Thanks Mom.

Bonus Prizes!
A couple of good things just happened to me between my sojourns from the Airstream office to my house. MediaBistro and GalleyCat have been hosting an online literary festival with live webinars sporting the likes of Susan Orlean, Rebecca Skloot and Elissa Schappell talking about aspects of writing. A pal told me that you could win free admission to the occasion by tweeting what you considered to be the best sentence you’ve ever written. Well, I thought “I will not take them soft or scrambled, despite an argument well-rambled” was pretty good, so I—no, I actually tweeted one of mine, and I won. The festival has been fantastic.

I also entered a contest to win a year’s admission and a bunch of other goodies in the Freelance Writer’s Den, just by writing a blog post. So I did, and was chosen as one of the co-winners. Lots of good writerly stuff there that I’m just digging into. I entered both of these on a whim, and whimsically enough, won. That does tell you to enter contests if you think you’ve got a shot—who knows what might happen?

Thanks again, Mom.

Writing Without Words

kiteboarder

It wasn’t your typical spring day today: thrashing rain squalls, gusty, spiraling winds, and wet, wet, wet. I ran around town doing errands, hunched and squinting in my ancient Benz, windows fogged, because the heater blower has given up the ghost. But there was a short break in the rain, so I drove over to Steamer Lane, one of California’s premiere surf spots, to look at the crashing waves. Too blown out for surfers today, but there were a couple of kiteboarders whipping across the scudding waves, digging the wild winds.

It occurred to me that the boarders were writing on the waves, kind of free writing, where you don’t pause to reflect on the course of the narrative, but you just let the pen roll, the words barreling through willy-nilly, one word trampolining higher than the next, or slipping its nose under the surface of those to come. It’s a kind of writing I don’t often do, being the prim walker of my writing dog, usually leashed.

How Do You Tell Stories Without Words?
But the rollicking kiteboarders had me thinking further—it being a rainy day and all, perfect for damp musing—what would it be like to tell your stories without words? The kiteboarders were writing stories on the waves, stories of exuberance and thrill, of experiment and error (and recovery from error), of sheer, spontaneous spunk. There are so many different ways of telling stories, but writers think—and write—in words.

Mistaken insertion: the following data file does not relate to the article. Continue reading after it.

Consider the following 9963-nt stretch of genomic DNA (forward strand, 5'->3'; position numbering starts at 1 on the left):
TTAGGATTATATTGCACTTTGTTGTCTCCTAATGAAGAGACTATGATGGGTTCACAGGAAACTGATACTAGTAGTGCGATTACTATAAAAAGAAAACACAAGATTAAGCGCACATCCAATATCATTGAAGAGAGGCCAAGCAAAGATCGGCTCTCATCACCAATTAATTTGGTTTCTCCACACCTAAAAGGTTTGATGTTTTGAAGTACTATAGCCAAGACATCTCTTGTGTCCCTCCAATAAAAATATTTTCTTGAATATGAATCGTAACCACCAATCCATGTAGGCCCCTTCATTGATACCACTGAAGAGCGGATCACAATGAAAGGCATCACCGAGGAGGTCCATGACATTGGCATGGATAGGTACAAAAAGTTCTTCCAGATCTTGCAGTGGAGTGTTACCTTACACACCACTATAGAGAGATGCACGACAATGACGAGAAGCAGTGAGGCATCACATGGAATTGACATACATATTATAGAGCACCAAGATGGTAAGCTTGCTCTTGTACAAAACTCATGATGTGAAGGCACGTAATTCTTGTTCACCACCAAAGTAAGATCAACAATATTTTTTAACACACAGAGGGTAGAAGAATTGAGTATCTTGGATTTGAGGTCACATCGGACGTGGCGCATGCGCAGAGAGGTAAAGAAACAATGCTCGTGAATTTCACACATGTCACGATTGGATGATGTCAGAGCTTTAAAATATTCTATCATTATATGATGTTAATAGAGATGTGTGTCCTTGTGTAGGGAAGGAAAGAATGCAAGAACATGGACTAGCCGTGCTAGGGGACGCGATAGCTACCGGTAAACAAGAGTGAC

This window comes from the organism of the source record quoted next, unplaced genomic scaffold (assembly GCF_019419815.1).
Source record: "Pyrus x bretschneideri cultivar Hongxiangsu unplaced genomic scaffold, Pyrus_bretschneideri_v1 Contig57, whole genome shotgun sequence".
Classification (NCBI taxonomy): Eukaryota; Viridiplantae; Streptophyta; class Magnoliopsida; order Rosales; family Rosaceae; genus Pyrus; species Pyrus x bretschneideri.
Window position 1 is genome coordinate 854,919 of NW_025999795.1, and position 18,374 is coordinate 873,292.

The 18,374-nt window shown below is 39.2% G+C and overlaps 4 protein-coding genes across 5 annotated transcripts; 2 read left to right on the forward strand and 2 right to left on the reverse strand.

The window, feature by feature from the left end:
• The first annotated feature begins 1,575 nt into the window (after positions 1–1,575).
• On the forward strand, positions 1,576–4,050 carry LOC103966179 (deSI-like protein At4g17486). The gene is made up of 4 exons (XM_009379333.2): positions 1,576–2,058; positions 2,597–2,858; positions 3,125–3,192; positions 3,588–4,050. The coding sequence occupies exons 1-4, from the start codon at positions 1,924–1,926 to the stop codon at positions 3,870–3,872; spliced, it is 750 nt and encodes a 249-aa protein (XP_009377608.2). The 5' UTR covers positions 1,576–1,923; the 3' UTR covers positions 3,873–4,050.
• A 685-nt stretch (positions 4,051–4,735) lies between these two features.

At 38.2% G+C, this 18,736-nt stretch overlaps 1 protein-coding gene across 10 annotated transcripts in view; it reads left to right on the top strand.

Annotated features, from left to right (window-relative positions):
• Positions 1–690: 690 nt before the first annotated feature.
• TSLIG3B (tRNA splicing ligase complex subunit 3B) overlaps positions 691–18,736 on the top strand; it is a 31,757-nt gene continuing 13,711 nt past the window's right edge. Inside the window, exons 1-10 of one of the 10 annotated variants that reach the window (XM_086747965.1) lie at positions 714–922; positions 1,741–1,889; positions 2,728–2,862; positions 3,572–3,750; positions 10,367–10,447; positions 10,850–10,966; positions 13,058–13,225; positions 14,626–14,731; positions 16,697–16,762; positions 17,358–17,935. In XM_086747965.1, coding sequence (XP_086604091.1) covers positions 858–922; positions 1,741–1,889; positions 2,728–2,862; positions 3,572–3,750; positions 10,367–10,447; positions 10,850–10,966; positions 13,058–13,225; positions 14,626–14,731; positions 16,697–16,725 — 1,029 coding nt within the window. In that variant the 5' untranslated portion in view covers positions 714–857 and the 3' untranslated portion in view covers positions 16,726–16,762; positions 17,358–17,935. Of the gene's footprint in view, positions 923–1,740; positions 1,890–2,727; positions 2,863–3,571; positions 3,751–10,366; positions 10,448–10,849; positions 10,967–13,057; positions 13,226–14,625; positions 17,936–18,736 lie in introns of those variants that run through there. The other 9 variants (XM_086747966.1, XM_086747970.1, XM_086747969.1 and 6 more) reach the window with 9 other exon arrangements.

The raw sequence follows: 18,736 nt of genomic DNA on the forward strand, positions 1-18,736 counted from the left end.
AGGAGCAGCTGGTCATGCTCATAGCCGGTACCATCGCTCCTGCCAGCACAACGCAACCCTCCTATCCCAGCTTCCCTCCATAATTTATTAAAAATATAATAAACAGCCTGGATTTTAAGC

Language has always come easily to me, probably because I loved the play of words from childhood. Since my young punk days, I thought being a writer, a storyteller, was an exalted vocation. Because I couldn’t hit a curve ball (professional ballplayer being my first dream), I chose the curve of words. Now that I’m an old punk, I still think of writing as one of the best approaches to map out your world. But considering how few people work with words on an intimate basis, I wondered if many people, particularly today (where word-worthiness doesn’t seem a premium), perceive not owning the bricks to build up a story structure as an insufficiency or a frustration. But maybe their stories are wrought from different iron.

Lone Cowboy
There are many kinds of storytellers, of course. I was held in thrall by a crusty old mechanic years ago, who, chewing vigorously on an unlit cheap cigar and spitting into the engine recesses of our disabled ’55 Chevy, rattled out a sequence of profane tales. A born word-worker, spitting out stories in a dilapidated old gas station at a dusty crossroads out of Wasco, California. He certainly didn’t need any paper (and maybe didn’t even need an audience).

When you look closely, you can see storytelling everywhere, often wordless; the barista at your local coffee shop might make a perfect cappuccino with a swift succession of rhythmic motions, each musically timed, so that a once-empty cup is filled not with coffee but a warm poem.

Approximately a thousand years ago, I hitchhiked across Canada with my best friend. In one of the little towns we were stuck in, we went to a local park and watched a Little League baseball game in some rickety bleachers. While we were sitting there, we were accosted by a skinny, scruffy old man wearing a droopy cowboy hat and carrying a harmonica. When he asked “Could I play a song for you today?” there was no answer but yes. He got up close to the both of us, and played a series of short songs, none of which I recognized. His face, lined, tired, told a story that didn’t need any musical accompaniment. When he was finished, we thanked him, and he said, “I’m the Lone Cowboy, you know.” He started to leave and turned back, and with a big, rheumy-eyed grin said, “I kissed a pretty girl today. I’m the Lone Cowboy!”

The delighted, crafty and slightly self-astonished look in his eyes told as much of a story as his words. Here’s to the crusty mechanics, slick-serving baristas and Lone Cowboys, storytellers all.

Write As Though There’s No Tomorrow

I sent an email to Nelson Mandela a little while back, asking him for an interview. These are interesting times—if you poke around a bit, you can often find a listed email address for all kinds of folks. Of course, the address I found for Mr. Mandela is probably one handled by a phalanx of administrative types who send most requests down a tube into large cellar vats, to be boiled with the suet and other table scraps. (These are likely the same functionaries who dispatch my queries to the New Yorker into a similar large vat of innocuous fats.)